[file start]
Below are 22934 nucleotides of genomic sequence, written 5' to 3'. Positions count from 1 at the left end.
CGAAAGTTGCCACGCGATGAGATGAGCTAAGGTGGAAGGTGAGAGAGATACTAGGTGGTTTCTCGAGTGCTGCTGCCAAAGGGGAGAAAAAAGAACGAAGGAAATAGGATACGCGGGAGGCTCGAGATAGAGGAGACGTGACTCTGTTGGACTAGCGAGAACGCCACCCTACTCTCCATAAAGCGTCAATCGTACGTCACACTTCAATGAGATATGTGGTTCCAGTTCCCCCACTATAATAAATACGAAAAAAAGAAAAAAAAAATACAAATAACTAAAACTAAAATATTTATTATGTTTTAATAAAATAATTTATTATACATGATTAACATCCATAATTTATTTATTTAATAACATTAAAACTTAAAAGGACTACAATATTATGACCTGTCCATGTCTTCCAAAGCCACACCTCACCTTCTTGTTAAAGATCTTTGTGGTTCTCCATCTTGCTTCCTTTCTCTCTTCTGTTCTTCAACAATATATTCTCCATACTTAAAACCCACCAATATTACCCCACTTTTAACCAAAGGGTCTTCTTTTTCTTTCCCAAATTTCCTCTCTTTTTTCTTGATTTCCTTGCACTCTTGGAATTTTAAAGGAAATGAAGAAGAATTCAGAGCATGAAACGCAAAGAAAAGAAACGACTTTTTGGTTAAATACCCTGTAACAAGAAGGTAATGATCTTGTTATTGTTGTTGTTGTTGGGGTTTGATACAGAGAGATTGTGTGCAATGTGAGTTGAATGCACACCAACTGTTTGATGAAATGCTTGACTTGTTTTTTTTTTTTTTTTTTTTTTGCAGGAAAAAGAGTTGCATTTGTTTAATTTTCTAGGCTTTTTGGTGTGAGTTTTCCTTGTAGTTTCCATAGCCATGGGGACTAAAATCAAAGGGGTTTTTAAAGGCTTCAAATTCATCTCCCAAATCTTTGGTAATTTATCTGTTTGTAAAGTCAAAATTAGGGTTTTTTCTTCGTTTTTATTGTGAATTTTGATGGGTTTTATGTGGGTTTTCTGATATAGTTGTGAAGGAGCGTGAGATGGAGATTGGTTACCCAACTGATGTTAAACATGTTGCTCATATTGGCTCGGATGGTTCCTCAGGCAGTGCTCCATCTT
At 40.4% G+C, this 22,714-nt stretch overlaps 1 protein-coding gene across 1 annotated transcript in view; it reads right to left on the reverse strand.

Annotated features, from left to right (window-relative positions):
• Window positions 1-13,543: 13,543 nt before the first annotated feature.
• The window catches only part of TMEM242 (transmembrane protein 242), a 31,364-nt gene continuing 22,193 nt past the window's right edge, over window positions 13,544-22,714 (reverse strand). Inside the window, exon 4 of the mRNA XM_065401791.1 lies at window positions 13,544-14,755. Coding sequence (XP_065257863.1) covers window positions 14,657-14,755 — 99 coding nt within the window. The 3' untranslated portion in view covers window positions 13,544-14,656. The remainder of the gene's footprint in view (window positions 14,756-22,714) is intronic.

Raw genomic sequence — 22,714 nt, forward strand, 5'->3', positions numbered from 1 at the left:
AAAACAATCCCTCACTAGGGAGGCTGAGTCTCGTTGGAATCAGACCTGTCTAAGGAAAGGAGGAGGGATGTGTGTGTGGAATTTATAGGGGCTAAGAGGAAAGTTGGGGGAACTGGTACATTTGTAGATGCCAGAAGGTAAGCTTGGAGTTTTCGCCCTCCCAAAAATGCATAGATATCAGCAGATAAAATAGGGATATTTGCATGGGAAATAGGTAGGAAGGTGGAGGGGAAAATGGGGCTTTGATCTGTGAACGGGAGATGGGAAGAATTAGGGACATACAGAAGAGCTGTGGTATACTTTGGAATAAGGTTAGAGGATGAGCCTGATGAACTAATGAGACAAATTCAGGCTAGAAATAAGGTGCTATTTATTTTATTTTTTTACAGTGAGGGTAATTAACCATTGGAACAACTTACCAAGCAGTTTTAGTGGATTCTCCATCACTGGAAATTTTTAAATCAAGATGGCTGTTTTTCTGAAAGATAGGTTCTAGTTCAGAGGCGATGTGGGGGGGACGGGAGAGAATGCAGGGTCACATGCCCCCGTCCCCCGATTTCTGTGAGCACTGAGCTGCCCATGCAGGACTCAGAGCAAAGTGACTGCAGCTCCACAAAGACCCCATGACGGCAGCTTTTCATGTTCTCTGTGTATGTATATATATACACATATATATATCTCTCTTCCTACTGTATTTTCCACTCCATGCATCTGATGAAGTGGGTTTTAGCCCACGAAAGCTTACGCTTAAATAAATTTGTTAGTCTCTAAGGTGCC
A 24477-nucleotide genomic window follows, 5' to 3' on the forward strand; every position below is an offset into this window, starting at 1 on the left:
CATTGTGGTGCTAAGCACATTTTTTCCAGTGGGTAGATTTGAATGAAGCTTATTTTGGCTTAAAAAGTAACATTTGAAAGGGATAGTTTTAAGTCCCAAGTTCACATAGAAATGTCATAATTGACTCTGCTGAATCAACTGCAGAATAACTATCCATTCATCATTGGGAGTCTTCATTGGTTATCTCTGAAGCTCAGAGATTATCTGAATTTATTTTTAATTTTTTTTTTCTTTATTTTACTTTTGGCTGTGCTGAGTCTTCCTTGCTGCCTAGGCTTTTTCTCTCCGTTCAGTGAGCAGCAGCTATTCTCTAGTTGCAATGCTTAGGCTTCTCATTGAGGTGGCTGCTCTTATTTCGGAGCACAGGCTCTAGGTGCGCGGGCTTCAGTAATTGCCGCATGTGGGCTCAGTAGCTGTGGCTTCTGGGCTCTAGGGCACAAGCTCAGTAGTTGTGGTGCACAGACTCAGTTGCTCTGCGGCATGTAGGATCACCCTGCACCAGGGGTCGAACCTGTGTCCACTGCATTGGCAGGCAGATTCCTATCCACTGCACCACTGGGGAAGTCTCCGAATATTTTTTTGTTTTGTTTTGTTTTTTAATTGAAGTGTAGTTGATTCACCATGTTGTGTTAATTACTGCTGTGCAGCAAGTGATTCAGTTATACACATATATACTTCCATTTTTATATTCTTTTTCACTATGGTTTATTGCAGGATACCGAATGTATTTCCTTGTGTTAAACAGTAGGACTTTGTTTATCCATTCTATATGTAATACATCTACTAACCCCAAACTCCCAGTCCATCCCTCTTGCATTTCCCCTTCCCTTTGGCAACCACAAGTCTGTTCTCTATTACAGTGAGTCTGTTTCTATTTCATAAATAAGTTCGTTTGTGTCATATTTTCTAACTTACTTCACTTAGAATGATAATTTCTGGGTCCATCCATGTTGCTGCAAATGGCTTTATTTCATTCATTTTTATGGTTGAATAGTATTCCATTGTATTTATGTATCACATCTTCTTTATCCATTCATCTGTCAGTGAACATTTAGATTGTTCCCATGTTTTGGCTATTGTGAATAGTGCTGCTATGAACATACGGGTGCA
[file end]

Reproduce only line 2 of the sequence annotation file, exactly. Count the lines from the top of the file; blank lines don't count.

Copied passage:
CGAAAGTTGCCACGCGATGAGATGAGCTAAGGTGGAAGGTGAGAGAGATACTAGGTGGTTTCTCGAGTGCTGCTGCCAAAGGGGAGAAAAAAGAACGAAGGAAATAGGATACGCGGGAGGCTCGAGATAGAGGAGACGTGACTCTGTTGGACTAGCGAGAACGCCACCCTACTCTCCATAAAGCGTCAATCGTACGTCACACTTCAATGAGATATGTGGTTCCAGTTCCCCCACTATAATAAATACGAAAAAAAGAAAAAAAAAATACAAATAACTAAAACTAAAATATTTATTATGTTTTAATAAAATAATTTATTATACATGATTAACATCCATAATTTATTTATTTAATAACATTAAAACTTAAAAGGACTACAATATTATGACCTGTCCATGTCTTCCAAAGCCACACCTCACCTTCTTGTTAAAGATCTTTGTGGTTCTCCATCTTGCTTCCTTTCTCTCTTCTGTTCTTCAACAATATATTCTCCATACTTAAAACCCACCAATATTACCCCACTTTTAACCAAAGGGTCTTCTTTTTCTTTCCCAAATTTCCTCTCTTTTTTCTTGATTTCCTTGCACTCTTGGAATTTTAAAGGAAATGAAGAAGAATTCAGAGCATGAAACGCAAAGAAAAGAAACGACTTTTTGGTTAAATACCCTGTAACAAGAAGGTAATGATCTTGTTATTGTTGTTGTTGTTGGGGTTTGATACAGAGAGATTGTGTGCAATGTGAGTTGAATGCACACCAACTGTTTGATGAAATGCTTGACTTGTTTTTTTTTTTTTTTTTTTTTTGCAGGAAAAAGAGTTGCATTTGTTTAATTTTCTAGGCTTTTTGGTGTGAGTTTTCCTTGTAGTTTCCATAGCCATGGGGACTAAAATCAAAGGGGTTTTTAAAGGCTTCAAATTCATCTCCCAAATCTTTGGTAATTTATCTGTTTGTAAAGTCAAAATTAGGGTTTTTTCTTCGTTTTTATTGTGAATTTTGATGGGTTTTATGTGGGTTTTCTGATATAGTTGTGAAGGAGCGTGAGATGGAGATTGGTTACCCAACTGATGTTAAACATGTTGCTCATATTGGCTCGGATGGTTCCTCAGGCAGTGCTCCATCTT